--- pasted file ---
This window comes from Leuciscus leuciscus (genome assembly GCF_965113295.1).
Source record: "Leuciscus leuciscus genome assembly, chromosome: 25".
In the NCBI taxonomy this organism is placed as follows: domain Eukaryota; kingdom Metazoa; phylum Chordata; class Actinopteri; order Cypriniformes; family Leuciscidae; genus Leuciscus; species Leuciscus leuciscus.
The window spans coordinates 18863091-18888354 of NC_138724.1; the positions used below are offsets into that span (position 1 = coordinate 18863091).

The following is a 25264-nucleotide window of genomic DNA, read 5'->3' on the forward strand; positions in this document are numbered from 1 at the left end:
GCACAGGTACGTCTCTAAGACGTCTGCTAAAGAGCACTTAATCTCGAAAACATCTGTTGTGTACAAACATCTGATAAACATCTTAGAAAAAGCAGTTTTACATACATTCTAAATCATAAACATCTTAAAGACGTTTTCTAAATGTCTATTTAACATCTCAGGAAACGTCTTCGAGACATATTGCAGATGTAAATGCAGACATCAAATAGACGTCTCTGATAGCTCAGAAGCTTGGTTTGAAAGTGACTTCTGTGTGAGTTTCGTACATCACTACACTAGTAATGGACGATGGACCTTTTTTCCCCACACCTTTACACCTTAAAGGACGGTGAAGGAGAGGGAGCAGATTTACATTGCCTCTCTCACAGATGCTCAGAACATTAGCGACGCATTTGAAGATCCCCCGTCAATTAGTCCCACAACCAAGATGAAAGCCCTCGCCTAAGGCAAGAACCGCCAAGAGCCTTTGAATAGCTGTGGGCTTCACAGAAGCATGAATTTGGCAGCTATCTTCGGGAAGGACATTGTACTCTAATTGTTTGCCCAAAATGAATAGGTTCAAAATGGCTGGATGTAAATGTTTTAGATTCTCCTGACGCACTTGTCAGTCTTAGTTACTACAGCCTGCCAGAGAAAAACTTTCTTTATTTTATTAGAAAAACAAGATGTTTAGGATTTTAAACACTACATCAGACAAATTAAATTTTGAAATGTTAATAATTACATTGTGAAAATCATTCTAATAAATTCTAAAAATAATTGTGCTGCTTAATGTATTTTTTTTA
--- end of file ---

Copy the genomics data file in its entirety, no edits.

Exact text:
This window comes from Leuciscus leuciscus (genome assembly GCF_965113295.1).
Source record: "Leuciscus leuciscus genome assembly, chromosome: 25".
In the NCBI taxonomy this organism is placed as follows: domain Eukaryota; kingdom Metazoa; phylum Chordata; class Actinopteri; order Cypriniformes; family Leuciscidae; genus Leuciscus; species Leuciscus leuciscus.
The window spans coordinates 18863091-18888354 of NC_138724.1; the positions used below are offsets into that span (position 1 = coordinate 18863091).

The following is a 25264-nucleotide window of genomic DNA, read 5'->3' on the forward strand; positions in this document are numbered from 1 at the left end:
GCACAGGTACGTCTCTAAGACGTCTGCTAAAGAGCACTTAATCTCGAAAACATCTGTTGTGTACAAACATCTGATAAACATCTTAGAAAAAGCAGTTTTACATACATTCTAAATCATAAACATCTTAAAGACGTTTTCTAAATGTCTATTTAACATCTCAGGAAACGTCTTCGAGACATATTGCAGATGTAAATGCAGACATCAAATAGACGTCTCTGATAGCTCAGAAGCTTGGTTTGAAAGTGACTTCTGTGTGAGTTTCGTACATCACTACACTAGTAATGGACGATGGACCTTTTTTCCCCACACCTTTACACCTTAAAGGACGGTGAAGGAGAGGGAGCAGATTTACATTGCCTCTCTCACAGATGCTCAGAACATTAGCGACGCATTTGAAGATCCCCCGTCAATTAGTCCCACAACCAAGATGAAAGCCCTCGCCTAAGGCAAGAACCGCCAAGAGCCTTTGAATAGCTGTGGGCTTCACAGAAGCATGAATTTGGCAGCTATCTTCGGGAAGGACATTGTACTCTAATTGTTTGCCCAAAATGAATAGGTTCAAAATGGCTGGATGTAAATGTTTTAGATTCTCCTGACGCACTTGTCAGTCTTAGTTACTACAGCCTGCCAGAGAAAAACTTTCTTTATTTTATTAGAAAAACAAGATGTTTAGGATTTTAAACACTACATCAGACAAATTAAATTTTGAAATGTTAATAATTACATTGTGAAAATCATTCTAATAAATTCTAAAAATAATTGTGCTGCTTAATGTATTTTTTTTA